In addition to the fibers used in everyday apparel, specialty manufactured fibers have come to have significant uses in fields like law enforcement and the military, with benefits that often trickle down to the consumer sector. One class of these specialty fibers is known by the generic name aramids (definition - a manufactured fiber in which the fiber-forming substance is a long-chain synthetic polyamide in which at least 85 percent of the amide linkages are attached directly to two aromatic rings (n18)), forming what are referred to as ballistic textiles. Probably the best-known of these is du Pont's Kevlar, used by law enforcement in bullet resistant vests, but also used to strengthen consumer products as basic as bicycle tires.
"A lot of ballistic textile research and development is conducted at the U.S. Army Natick Soldier Research, Development and Extension Center . . . (see the Natick site at www.natick.army.mil/soldier, or visit the Natick Warfighter Science, Technology and Applied Research Directorate at www.natick.army.mil/soldier/about/ss&t/content.htm) in collaboration with fiber and ceramics companies, academic institutions and other entities, with a goal of developing ever lighter-weight, higher-performance materials that can improve a soldier's mobility, performance and comfort." (n19) Some of these textile improvements and enhancements are likely to trickle down into consumer products in the future. Right now, however, some of this research on improvements in manufactured fibers for both specialty and consumer uses is coming through the field of nanotechnology.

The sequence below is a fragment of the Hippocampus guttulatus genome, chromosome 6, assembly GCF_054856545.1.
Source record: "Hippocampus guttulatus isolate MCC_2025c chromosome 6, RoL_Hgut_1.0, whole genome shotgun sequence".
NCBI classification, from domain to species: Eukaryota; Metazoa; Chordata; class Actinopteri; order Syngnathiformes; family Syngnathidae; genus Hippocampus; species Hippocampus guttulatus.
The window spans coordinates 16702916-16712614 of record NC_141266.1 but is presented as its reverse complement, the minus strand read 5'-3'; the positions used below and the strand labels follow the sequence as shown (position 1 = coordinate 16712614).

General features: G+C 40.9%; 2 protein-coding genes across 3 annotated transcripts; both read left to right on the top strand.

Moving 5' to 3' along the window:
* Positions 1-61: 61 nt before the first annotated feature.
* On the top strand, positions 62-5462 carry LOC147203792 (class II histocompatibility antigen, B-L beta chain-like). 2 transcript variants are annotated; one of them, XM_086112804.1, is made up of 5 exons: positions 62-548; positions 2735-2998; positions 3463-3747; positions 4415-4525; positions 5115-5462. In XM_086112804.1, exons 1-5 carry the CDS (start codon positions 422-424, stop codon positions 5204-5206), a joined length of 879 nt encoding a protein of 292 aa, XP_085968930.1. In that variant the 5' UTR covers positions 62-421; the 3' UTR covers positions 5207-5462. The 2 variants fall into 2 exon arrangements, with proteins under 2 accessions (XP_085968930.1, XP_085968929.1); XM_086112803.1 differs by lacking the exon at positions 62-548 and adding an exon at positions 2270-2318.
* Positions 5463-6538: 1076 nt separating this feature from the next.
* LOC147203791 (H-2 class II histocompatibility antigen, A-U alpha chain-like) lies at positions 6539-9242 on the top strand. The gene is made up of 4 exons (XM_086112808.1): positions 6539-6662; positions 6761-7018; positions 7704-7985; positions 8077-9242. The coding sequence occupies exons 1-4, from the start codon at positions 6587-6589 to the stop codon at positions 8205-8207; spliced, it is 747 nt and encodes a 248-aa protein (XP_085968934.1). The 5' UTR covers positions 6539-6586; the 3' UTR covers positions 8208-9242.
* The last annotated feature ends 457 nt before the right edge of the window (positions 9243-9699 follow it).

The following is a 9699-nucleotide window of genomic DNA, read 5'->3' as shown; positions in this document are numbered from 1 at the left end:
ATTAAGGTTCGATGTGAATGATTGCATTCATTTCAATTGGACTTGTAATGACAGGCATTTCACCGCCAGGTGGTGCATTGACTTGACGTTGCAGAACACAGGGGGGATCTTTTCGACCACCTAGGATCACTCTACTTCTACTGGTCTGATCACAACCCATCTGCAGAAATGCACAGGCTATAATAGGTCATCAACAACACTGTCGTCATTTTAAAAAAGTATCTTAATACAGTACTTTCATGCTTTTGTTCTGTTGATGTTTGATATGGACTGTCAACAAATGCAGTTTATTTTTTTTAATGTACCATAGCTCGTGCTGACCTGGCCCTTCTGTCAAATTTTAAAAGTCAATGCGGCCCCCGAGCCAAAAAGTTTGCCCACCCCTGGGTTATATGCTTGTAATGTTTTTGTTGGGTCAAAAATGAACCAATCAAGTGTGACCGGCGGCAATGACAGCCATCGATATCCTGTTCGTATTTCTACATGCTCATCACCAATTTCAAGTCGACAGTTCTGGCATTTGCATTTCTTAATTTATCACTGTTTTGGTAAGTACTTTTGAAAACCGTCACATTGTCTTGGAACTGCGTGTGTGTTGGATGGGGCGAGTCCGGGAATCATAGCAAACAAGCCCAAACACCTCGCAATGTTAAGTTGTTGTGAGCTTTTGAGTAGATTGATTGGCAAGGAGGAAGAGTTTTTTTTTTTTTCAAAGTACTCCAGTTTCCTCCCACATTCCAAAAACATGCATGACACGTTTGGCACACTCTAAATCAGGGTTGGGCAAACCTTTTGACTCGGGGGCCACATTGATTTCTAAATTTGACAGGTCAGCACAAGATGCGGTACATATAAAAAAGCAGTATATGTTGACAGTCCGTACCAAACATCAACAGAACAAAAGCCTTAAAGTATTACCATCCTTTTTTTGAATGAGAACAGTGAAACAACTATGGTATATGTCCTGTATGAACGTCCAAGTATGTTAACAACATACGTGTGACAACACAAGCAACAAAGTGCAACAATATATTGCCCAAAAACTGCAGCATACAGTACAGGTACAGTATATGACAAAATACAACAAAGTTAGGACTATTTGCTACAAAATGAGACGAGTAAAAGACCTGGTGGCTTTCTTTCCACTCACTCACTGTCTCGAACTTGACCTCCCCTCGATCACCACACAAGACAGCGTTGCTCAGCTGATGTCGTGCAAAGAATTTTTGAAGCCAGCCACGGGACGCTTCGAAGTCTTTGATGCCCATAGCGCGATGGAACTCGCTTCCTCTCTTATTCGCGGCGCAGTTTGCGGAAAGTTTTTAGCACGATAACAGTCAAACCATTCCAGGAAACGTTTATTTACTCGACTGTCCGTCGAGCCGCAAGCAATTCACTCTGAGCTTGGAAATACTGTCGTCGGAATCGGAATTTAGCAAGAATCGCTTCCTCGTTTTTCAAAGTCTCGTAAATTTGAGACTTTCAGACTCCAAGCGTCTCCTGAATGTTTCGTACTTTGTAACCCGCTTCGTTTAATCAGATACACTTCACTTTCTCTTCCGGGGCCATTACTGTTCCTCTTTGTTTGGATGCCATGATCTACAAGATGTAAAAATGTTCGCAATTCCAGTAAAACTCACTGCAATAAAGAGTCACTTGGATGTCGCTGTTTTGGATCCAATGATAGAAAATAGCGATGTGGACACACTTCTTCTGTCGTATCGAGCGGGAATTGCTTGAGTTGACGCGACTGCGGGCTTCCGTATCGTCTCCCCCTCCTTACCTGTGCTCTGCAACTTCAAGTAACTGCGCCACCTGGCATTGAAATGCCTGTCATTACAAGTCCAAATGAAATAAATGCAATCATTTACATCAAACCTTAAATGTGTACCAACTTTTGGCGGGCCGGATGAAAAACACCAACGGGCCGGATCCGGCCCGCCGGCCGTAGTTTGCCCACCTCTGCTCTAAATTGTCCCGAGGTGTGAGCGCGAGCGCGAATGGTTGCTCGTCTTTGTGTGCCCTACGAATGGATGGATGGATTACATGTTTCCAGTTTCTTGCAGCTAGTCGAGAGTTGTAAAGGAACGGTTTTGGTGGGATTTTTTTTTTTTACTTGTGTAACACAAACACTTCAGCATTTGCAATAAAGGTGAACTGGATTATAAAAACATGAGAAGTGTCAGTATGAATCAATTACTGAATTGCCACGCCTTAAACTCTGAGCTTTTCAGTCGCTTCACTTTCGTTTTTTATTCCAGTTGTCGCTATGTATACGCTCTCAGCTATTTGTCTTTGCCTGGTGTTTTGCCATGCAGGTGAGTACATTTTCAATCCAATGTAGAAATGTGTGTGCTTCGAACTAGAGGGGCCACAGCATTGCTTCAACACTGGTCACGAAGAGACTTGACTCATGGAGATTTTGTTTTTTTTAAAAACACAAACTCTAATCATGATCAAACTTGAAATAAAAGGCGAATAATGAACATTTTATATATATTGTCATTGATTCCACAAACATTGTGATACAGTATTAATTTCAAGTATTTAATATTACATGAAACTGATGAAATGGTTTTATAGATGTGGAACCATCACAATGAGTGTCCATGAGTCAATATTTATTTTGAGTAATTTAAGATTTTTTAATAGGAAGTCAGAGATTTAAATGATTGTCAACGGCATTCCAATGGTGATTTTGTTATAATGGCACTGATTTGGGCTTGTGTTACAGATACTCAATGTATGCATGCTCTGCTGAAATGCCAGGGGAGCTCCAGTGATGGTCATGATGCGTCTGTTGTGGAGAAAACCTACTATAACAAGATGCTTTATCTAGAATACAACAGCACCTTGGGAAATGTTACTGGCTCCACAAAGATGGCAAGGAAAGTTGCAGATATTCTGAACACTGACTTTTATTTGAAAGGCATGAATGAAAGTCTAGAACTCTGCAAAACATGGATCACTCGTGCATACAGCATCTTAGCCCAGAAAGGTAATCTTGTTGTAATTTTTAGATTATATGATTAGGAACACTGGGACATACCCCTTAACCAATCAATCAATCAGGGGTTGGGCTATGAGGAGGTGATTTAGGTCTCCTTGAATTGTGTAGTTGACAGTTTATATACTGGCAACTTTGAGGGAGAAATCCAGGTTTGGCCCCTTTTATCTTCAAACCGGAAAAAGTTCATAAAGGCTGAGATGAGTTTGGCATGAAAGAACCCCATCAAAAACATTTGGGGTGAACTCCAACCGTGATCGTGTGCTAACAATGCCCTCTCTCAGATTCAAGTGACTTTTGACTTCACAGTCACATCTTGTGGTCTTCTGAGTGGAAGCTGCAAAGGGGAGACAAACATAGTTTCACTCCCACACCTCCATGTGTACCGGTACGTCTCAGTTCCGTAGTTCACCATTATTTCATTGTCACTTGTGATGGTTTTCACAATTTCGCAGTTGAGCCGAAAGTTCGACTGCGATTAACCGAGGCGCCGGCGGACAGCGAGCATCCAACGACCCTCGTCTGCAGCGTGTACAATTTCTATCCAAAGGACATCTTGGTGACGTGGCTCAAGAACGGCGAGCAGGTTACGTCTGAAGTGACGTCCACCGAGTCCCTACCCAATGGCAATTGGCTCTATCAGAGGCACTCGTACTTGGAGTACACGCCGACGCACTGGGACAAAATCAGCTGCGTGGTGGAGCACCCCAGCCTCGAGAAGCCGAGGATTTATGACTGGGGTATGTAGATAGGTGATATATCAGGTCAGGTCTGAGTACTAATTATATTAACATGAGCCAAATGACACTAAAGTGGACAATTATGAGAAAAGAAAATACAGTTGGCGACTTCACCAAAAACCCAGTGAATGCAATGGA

FUTURE FIBERS AND FABRICS AND NANOTECHNOLOGY
"Nano-scale science involves research to discover new behaviors and properties of materials with dimensions at the nano scale, which ranges from roughly 1 to 100 nanometers (nm). Nanotechnology is the way discoveries at the nanoscale are put to work." (n20) (You can read more about nanotechnology in general by visiting the National Nanotechnology Initiative website at www.nano.gov). Nanotechnology involves working with particles at a molecular level. An ant which is four millimeters long is one million times bigger than a nanoparticle which is four nanometers wide. Also, a large raindrop which is 2.5 millimeters in diameter is 1,000 times larger than a bacterium at 2.5 micrometers length, which in turn is 1,000 times larger than a piece of DNA which is 2.5 nanometers in diameter. (n21)
One company which is using nanotechnology advances to develop fabric treatments for clothing, active wear, casual and business attire, etc. is is Emeryville, California - based Nano-Tex (www.nano-tex.com). The company has developed several nanoparticle fabric treatments for a variety of improved features, some of which are already available to consumers through retailers from Sears and Target to Eddie Bauer and L.L. Bean. (n22) (See the full list retailers/partners at www.nano-tex.com/company/brand_partners.html.) Some of the nanotechnology fabric treatments and their functions are listed below. (The names listed are the treatment trademark names; products are referred to on the company website in more consumer-friendly terms like "Dry Inside Performance Cotton," "Neutralizer" cotton knits, "Resists Static," "Speed Dry," "Resists Spills," and "All-Conditions Fleece.")